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What's the difference between them

  1. Feb 27, 2008 #1
    <n|m> ;


    |m><n| ;
     
  2. jcsd
  3. Feb 27, 2008 #2

    pam

    User Avatar

    <n|m> is a number.
    |m><n| is an operator that would act on one wave function to give a different one.
     
  4. Feb 27, 2008 #3
    appreciate it!

    i know the product.
    but what the operator is?
    is it pesi(m)pesi(n)*?
     
  5. Feb 27, 2008 #4
    do you mean :
    when it act on one wave function,it denotes
    |m><n|a> ?
     
  6. Feb 27, 2008 #5
    Think of it as *all* 1xN matrices
    [tex]
    |n>=A=\begin{pmatrix}
    a\\b\\c\\\ldots
    \end{pmatrix}
    [/tex]
    [tex]
    <n|=A^\dag=\begin{pmatrix}
    a^* & b^* & c^* & \ldots
    \end{pmatrix}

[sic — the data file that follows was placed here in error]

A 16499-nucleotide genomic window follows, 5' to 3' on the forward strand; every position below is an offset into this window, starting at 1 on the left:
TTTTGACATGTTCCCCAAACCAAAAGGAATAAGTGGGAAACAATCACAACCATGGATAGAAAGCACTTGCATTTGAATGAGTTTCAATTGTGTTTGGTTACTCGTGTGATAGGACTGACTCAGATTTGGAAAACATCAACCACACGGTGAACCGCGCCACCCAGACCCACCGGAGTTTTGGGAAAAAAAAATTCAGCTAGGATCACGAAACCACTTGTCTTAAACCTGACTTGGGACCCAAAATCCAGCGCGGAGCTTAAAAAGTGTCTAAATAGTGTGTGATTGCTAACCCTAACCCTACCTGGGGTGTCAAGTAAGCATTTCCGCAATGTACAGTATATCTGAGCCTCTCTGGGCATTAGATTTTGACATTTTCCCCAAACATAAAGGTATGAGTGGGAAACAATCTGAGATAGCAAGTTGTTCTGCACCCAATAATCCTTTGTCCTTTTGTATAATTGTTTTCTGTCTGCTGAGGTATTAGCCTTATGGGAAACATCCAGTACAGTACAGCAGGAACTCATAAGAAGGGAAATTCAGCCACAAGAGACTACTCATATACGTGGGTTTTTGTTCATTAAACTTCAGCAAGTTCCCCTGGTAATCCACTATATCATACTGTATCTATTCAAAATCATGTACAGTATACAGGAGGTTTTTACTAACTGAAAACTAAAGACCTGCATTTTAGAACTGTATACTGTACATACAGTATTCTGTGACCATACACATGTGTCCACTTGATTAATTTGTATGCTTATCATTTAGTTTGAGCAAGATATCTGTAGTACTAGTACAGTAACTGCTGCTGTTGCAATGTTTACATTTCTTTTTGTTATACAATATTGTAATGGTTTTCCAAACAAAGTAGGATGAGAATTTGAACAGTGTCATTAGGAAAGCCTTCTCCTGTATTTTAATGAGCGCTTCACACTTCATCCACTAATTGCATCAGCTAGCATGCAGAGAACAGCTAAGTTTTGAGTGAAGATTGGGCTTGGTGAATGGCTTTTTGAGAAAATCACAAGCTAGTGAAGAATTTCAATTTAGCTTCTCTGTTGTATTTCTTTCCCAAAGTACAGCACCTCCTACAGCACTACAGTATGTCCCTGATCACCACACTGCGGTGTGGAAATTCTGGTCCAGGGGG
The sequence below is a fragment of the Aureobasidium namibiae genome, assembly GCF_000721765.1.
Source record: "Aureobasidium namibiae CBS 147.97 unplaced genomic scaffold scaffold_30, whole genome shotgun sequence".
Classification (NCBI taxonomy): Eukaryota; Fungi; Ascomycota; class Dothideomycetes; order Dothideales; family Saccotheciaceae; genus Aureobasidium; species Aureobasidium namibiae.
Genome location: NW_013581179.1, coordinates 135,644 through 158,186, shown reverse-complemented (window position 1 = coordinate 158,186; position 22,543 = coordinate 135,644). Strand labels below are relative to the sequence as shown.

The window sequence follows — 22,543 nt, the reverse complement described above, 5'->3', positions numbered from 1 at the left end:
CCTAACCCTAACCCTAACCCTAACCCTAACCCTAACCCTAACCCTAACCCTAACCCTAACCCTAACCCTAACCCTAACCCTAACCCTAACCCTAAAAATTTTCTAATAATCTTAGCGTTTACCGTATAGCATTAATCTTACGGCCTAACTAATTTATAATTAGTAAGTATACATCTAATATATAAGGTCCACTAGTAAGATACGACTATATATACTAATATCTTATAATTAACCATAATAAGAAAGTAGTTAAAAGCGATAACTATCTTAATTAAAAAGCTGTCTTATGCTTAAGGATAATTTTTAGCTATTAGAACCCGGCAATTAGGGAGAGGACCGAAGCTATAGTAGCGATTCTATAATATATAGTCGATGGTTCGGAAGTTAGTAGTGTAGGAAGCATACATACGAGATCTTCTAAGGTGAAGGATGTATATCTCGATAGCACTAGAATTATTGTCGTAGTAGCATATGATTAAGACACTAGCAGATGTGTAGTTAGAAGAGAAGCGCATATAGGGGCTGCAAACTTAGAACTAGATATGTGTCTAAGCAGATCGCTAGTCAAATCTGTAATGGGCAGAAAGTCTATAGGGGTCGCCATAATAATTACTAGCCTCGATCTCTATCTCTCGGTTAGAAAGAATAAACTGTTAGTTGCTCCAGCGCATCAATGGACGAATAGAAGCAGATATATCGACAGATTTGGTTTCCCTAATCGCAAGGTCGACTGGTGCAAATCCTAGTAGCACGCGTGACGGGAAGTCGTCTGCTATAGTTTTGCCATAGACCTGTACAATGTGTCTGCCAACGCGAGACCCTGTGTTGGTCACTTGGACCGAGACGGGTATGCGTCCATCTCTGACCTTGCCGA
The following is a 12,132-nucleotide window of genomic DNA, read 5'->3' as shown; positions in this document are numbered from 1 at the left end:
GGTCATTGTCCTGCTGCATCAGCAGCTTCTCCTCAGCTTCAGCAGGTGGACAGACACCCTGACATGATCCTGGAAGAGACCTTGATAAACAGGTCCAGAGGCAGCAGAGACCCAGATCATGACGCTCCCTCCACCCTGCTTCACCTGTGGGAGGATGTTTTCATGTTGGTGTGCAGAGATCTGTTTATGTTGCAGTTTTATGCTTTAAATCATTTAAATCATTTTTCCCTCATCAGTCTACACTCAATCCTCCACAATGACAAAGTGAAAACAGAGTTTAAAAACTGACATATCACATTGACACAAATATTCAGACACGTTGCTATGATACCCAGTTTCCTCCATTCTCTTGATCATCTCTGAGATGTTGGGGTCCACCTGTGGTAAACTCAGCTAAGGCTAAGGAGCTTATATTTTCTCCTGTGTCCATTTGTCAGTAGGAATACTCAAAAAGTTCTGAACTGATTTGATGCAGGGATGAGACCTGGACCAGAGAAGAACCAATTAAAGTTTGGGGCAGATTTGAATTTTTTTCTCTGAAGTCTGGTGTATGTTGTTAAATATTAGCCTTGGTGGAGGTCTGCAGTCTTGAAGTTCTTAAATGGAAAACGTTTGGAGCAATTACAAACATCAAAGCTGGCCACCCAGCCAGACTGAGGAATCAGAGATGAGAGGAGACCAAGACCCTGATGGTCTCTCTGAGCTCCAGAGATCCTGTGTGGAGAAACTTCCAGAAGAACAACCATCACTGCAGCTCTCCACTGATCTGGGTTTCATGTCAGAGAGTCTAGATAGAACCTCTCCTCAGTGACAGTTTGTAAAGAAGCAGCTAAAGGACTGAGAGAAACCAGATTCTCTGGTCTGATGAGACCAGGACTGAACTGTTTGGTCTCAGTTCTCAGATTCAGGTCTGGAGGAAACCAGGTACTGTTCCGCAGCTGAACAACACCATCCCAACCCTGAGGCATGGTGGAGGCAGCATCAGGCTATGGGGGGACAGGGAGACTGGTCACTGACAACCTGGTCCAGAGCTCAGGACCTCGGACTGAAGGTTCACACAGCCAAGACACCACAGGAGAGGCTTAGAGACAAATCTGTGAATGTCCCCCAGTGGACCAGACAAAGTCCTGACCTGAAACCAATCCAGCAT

[/tex]
    [tex]
    \psi_n(x)=<x|n>
    [/tex]
    Then you see that [itex]|m><n|[/itex] is a matrix ("sort of operator"). [itex]<m|n>[/itex] is a number (like the vector scalar product). Note that [itex]<n|m>\neq \psi_n^*(x)\psi_m(x)[/itex], however since [itex]\sum_x |x><x|=1[/itex]
    [tex]<n|m>=\sum_x <n|x><x|m>=\sum_x \psi_n^*(x)\psi_m(x)[/tex]
    So
    1. don't rearrange |n> expressions
    2. only numbers <n|m> commute
    3. if you ever get to <x|n>, you can substitute with [itex]\psi_n(x)[/itex]
     
  7. Feb 27, 2008 #6

    clem

    User Avatar
    Science Advisor

    Yes.........
     
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